Difference Between Jasmine and Basmati Rice (With Table)

Many of us feel a little less satiated if we do not have rice on our plate to mix and relish with an Indian curry. Despite our love for rice, not all of us are aware of its various types. Two types of rice that are often confused with one another are Jasmine rice and Basmati rice. 

Jasmine vs Basmati Rice

The difference between Jasmine and Basmati Rice is that though both qualify as cereals, they are significantly different from one another in the aspects of origin, flavor, smell, texture, benefits, nutrients, etc. While the former is stickier and easier to be savored with chopsticks, the latter is the type of rice that is long and slender-looking, and if cooked properly, it will not be clumpy but dry yet savory.

Jasmine Rice hails from the lush green paddy fields of Thailand. However, that is not the only country where it is consumed. In addition, it is also cultivated and consumed in Taiwan, Cambodia, and Vietnam. Furthermore, it is curved at both the ends and translucent, thereby differing significantly from Basmati Rice.

Basmati Rice is a name that echoes in every household in India and Pakistan. The reason being its heavy cultivation in these regions to prepare the flavorful and inviting dish- Biriyani. Its sharp and pointy edges, slender look, and length make it the best rice to prepare soulful plates of Biriyani and pulao.

Comparison Table Between Jasmine and Basmati Rice

Parameters of ComparisonJasmine RiceBasmati Rice
OriginRecords suggest that it was first cultivated in ThailandIt was first cultivated in India and Pakistan
AppearanceIt is curved at both the ends and translucentIt is sharp and pointy at the edges, with a long and slender-look
TextureAfter being cooked, it is clumpy and sticky, thereby making it quite easy to be eaten with chopsticks.It is dry after being cooked, and each grain is distinct yet fluffy
FlavorIt is relatively a little sweeter than other kinds of rice and has a hint of nuttiness.The flavor is distinct, and so is the aroma. Its name translates to “fragrant” in Hindi.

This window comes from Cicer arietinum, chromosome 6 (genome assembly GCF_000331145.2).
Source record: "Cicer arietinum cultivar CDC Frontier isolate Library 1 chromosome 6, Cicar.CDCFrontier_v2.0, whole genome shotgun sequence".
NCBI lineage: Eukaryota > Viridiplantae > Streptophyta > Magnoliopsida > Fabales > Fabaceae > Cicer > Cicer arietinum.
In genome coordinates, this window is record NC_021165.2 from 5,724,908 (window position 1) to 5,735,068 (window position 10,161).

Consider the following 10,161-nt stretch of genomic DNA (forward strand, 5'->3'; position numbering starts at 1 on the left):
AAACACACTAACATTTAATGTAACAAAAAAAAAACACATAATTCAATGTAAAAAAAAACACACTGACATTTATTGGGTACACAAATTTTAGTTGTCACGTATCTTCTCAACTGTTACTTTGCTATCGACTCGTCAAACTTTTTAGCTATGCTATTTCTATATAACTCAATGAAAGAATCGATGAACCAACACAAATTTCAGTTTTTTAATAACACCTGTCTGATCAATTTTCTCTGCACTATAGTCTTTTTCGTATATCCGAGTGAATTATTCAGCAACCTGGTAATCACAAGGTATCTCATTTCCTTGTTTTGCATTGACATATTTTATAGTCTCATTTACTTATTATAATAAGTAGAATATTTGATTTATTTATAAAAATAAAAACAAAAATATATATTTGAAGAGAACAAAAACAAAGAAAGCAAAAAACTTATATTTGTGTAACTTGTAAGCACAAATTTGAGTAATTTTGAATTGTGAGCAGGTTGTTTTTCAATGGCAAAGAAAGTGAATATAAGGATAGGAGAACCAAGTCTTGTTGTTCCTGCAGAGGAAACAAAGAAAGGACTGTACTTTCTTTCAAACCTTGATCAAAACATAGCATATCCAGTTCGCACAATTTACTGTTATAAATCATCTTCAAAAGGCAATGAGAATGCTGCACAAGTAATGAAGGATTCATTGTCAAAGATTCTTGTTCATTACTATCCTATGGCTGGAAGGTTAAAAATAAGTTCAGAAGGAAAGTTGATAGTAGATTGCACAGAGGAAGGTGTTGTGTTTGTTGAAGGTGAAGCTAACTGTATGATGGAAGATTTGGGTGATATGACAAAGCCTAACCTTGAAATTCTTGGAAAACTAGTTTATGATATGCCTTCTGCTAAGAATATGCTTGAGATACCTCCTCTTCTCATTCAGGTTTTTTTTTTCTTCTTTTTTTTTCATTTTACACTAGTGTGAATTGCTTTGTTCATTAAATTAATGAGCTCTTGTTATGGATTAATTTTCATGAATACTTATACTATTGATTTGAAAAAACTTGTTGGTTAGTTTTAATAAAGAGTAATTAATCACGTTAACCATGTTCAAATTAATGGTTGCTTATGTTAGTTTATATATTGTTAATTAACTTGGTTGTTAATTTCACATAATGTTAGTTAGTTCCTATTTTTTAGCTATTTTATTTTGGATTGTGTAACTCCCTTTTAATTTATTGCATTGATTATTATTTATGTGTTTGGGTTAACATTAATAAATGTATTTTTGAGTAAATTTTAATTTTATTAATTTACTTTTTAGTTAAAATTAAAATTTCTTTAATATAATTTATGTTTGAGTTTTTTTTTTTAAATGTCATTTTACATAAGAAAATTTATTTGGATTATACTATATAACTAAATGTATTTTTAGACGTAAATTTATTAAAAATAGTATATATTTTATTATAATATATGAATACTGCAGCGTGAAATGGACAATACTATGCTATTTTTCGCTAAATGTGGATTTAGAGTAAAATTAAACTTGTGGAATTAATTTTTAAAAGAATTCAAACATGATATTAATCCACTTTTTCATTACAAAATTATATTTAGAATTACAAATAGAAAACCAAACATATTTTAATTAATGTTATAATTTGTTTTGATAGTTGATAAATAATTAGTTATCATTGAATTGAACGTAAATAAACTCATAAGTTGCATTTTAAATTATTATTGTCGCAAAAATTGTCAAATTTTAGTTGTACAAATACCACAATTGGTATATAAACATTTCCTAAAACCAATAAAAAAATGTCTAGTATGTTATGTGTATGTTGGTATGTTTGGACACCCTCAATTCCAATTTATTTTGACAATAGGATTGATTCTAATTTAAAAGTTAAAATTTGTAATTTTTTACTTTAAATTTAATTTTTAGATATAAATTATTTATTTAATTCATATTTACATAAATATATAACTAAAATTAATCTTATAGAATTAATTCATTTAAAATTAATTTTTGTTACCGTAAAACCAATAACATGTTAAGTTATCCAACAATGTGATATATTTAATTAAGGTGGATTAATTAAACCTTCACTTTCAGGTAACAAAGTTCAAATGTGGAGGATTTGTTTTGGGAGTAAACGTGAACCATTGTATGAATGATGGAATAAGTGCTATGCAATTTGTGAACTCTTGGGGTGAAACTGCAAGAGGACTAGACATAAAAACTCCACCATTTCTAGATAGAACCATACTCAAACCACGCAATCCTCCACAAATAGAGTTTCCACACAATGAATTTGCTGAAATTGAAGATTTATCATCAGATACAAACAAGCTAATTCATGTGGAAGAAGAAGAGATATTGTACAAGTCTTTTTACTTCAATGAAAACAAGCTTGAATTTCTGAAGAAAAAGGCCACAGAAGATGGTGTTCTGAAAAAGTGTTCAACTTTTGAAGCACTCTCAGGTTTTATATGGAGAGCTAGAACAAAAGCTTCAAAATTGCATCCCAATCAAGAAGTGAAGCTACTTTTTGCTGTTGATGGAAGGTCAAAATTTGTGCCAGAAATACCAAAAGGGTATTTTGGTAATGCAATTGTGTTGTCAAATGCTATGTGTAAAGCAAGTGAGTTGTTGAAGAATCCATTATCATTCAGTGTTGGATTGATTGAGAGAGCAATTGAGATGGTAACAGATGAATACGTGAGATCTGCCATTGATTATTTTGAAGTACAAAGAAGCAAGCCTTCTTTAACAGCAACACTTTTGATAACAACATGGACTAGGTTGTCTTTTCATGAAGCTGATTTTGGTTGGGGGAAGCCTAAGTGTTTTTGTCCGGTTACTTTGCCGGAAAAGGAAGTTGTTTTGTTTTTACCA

Iron ContentWhen in the form of white rice, it has no iron content, but brown rice has about 2% of iron.While the white rice contains about 2%, the brown rice contains around 4% of iron.

What is Jasmine Rice?

This is a kind of rice that is immensely popular in South-East Asia. Records dictate that its origin can be traced back to Thailand. However, its consumption is exceedingly high in Vietnam and Cambodia too. Furthermore, their appearance is completely distinct from Basmati Rice. It is curved at both the ends and translucent.

After being cooked, it is clumpy and sticky, thereby making it quite easy to be eaten with chopsticks. The reason behind the grains getting clumpy is due to the presence of amylopectin in them. If this element is found in a type of rice in large amounts, then the grains cannot retain their distinct structure and become moist and sticky.

Do not be fooled by its name. No, it does not smell like jasmine before or after being cooked. However, it is flavorful and rather sweet. It can be described as a little sweeter than other kinds of rice and has a hint of nuttiness.

It is available in the form of both white rice and brown rice. It also has several health benefits, but for someone who is keeping a check on calorie intake, brown Jasmine rice will always prove to be much more beneficial.

What is Basmati Rice?